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Tanya Kayler, a ski patroller at Eldora Mountain Resort near Nederland, helps repair fences in November. In addition to first aid and medical evacuations on the mountain, Eldora’s ski patrol team is responsible for accident investigations, maintaining fencing and signage, determining which ski runs to open and completing avalanche mitigation.
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The word “unresponsive,” is one ski patrol members dread hearing over their radios.

“The butterflies and nervousness definitely kick in,” said Travis Brock, director of Eldora Mountain Resort’s Ski Patrol. “But then you check your pulse, fall back on your training and all of the emotions go away. Maintaining composure is what we do.”

In March , when skier named James VanGuilder found an unconscious man, who had apparently hit a tree, lying face down in the snow around the steep and heavily wooded Salto Glades, it was the ski patrol’s ability to maintain composure and work as a team that allowed members to immobilize the injured skier’s head and neck, safely extricate him to the base, and airlift him to a hospital where he recovered.

While the vast majority of calls to ski patrol are for relatively minor injuries, such as sprains or broken bones, “we see it all,” said Ashley Short, one of the paramedics on the Eldora Ski Patrol. “Broken backs and femurs, serious head injuries, you have to be ready for anything.”

The team even recently received training from local doctors on how to respond to a stroke or heart attack on the mountain.

Sara Jayne Rademacher sweeps the medical area used by the Eldora Ski Patrol at the resort near Nederland in November.

Short said her experience on ski patrol is comparable to her work in emergency rooms, but the latter is in more extreme conditions and with fewer resources.

In steep, forested terrain, in the freezing cold, with high winds, patrol members must be able to properly intubate someone’s trachea to maintain an open airway, administer CPR, bandage lacerations, stabilize neck injuries, splint broken bones and diagnose various head or cardiovascular injuries, all before safely transporting an injured skier or snowboarder down the mountain on a 200-pound toboggan.

Once at the bottom, the ski patrol can administer oxygen, use a defibrillator and employ other advanced life support practices.

“It wears you out both physically and emotionally, ” Short said. “But it also makes us come together as a team. I feel much closer to the people I work with here than those I worked with in the ER.”

Of course, the ski patrol is responsible for more than just patient care. There are five specialized teams on the mountain each day, and while every patrol member must be proficient in all aspects of the jobs, each year eight are chosen to specialize in lift evacuations, medical procedures, accident investigation, equipment and snow safety.

In between calls, ski patrol members also maintain the trails and signage, as well as determine when to open runs to the public, which can include avalanche mitigation work.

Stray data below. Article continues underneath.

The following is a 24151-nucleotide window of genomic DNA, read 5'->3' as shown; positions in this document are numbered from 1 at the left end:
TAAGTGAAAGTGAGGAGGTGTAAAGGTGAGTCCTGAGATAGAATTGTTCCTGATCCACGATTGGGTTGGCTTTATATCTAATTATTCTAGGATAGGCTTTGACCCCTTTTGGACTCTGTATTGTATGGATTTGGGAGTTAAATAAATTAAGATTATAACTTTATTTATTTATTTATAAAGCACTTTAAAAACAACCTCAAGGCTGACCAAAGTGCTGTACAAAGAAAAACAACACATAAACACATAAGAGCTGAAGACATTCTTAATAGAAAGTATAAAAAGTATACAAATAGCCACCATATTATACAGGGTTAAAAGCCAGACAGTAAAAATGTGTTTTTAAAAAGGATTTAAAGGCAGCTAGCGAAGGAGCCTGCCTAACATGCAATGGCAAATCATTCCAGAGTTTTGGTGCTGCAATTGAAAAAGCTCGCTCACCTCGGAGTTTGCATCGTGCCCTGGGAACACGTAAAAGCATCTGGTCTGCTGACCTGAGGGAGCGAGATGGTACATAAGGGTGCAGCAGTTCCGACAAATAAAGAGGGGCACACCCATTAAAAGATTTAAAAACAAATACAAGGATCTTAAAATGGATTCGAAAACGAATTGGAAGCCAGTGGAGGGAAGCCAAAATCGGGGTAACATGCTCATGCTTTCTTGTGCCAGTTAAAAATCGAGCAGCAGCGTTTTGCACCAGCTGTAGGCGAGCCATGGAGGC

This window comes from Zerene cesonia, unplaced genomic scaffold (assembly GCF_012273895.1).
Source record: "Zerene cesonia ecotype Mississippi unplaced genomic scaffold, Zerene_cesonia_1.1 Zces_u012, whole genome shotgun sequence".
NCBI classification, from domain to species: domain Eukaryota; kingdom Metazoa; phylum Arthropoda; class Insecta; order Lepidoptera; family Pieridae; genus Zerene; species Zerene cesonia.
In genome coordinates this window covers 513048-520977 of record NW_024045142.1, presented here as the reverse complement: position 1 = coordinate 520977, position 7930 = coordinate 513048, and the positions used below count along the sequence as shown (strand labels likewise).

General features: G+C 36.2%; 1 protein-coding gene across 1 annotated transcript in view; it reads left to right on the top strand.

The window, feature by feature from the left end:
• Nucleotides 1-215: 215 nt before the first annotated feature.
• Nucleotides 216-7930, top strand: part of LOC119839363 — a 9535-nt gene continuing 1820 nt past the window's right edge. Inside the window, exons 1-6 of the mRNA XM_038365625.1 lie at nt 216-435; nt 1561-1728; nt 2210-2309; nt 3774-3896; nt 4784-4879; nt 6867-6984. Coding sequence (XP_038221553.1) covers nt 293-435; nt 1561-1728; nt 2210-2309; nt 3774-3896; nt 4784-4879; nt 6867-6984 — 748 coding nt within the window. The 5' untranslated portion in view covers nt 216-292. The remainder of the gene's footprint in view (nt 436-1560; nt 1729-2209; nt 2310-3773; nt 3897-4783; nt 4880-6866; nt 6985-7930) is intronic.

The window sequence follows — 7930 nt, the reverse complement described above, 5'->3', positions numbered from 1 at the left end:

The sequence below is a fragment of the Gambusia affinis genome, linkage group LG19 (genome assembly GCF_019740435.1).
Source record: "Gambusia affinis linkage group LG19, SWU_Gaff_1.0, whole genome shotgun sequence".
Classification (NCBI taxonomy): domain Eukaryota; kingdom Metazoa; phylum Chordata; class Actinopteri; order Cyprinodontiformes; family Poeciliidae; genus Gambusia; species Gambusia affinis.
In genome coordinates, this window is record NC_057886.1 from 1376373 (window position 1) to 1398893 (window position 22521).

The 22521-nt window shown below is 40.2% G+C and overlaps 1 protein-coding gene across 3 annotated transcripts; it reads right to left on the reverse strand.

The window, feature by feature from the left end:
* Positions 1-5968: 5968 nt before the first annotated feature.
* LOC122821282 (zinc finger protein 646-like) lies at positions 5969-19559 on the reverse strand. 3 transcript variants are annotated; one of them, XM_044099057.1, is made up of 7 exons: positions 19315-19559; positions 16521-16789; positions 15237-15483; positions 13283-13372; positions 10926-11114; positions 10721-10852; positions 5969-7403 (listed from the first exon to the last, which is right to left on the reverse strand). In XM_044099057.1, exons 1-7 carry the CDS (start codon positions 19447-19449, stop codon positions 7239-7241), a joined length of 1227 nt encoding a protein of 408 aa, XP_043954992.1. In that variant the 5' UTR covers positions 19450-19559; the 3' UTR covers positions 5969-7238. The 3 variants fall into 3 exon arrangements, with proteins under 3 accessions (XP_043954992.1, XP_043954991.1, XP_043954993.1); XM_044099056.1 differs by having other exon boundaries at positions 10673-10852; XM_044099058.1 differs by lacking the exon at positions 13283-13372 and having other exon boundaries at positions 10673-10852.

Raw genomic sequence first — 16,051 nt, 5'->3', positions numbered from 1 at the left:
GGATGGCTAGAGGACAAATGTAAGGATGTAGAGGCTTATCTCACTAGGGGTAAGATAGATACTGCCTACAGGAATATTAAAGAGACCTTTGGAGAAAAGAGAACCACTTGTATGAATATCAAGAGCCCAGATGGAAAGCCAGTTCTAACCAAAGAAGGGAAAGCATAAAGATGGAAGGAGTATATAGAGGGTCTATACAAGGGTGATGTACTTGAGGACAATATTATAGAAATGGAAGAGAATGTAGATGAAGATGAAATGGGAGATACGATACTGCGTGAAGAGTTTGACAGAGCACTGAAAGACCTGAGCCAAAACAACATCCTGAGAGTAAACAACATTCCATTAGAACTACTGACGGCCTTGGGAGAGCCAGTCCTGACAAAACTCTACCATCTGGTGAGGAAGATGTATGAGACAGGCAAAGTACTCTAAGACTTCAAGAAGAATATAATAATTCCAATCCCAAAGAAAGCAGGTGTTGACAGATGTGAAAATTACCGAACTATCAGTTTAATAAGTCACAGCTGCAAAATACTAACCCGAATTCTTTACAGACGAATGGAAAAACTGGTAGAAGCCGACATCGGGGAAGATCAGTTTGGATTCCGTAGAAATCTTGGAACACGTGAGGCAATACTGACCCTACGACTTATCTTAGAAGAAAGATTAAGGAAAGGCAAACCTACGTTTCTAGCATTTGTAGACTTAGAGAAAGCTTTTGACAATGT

Those responsibilities are all magnified as Eldora improves its infrastructure and becomes a popular alternative for those attempting to avoid traffic on Interstate 70 that leads to other ski areas.

While the mountain resort would not release its increase in the number of skier days each year, as most resorts don’t, Sam Bass, a spokesman for Eldora, said the new high-speed six-person chair, Alpenglow, increases capacity by 20%. Eldora also plans to open 62 new acres of terrain in an area known as the Jolly Jug in the next few years.

“We’ve definitely seen huge change at the resort, it’s not the same sleepy Eldora it used to be,” Brock said. “But for us, it’s business as usual. We have high standards so the training never stops.”

Not only is each ski patrol member required to pass the National Ski Patrol’s Outdoor Emergency Care Course, or be certified as either an EMT or paramedic, rookies also must prove their abilities over an entire year before officially becoming a ski patroller . They spend that first year completing less technical work, such as maintaining signage, but leave other advanced, including medical care, to more experienced patrollers. Seasoned members also must pass refresher courses each November as they prepare to open the mountain.

Tanya Kayler, center, leads the Eldora ski patrol team in stretching at the beginning of a shift in November at the resort near Nederland.

To keep everything running smoothly, one member gets to the mountain at 5 a.m. to check weather and snow conditions before the rest of the 11 to 14 other team members for the day come in and begin setting up for guests’ arrival.

When a big snowstorm rolls through, the entire team comes in at 5 a.m. and breaks off into groups to mitigate steep sections of the mountain for avalanches, including side cutting precarious slopes and, in some cases, laying explosive charges to test the snow’s stability.

During the early season, they even stomp down trouble spots to compact the snow and create a solid base for the next storms.

In the early season, patrol members spend their time between calls testing closed runs and making sure all man-made equipment, like lift poles and snow making equipment, is padded and marked Any spare time is spent training.

To mitigate burnout, Eldora is looking to start a stress injury and resilience program that focuses on the mental health side of patient care and helps members not only keep injured skiers calm and collected, but also themselves.

The mountain also is creating an eight-person mountain safety team to increase people’s awareness about safety protocols as the mountain gets busier.

“Our team is amazing,” Brock said. “The men and women who come in here every day deserve all the credit. All of this wouldn’t be possible without them.”

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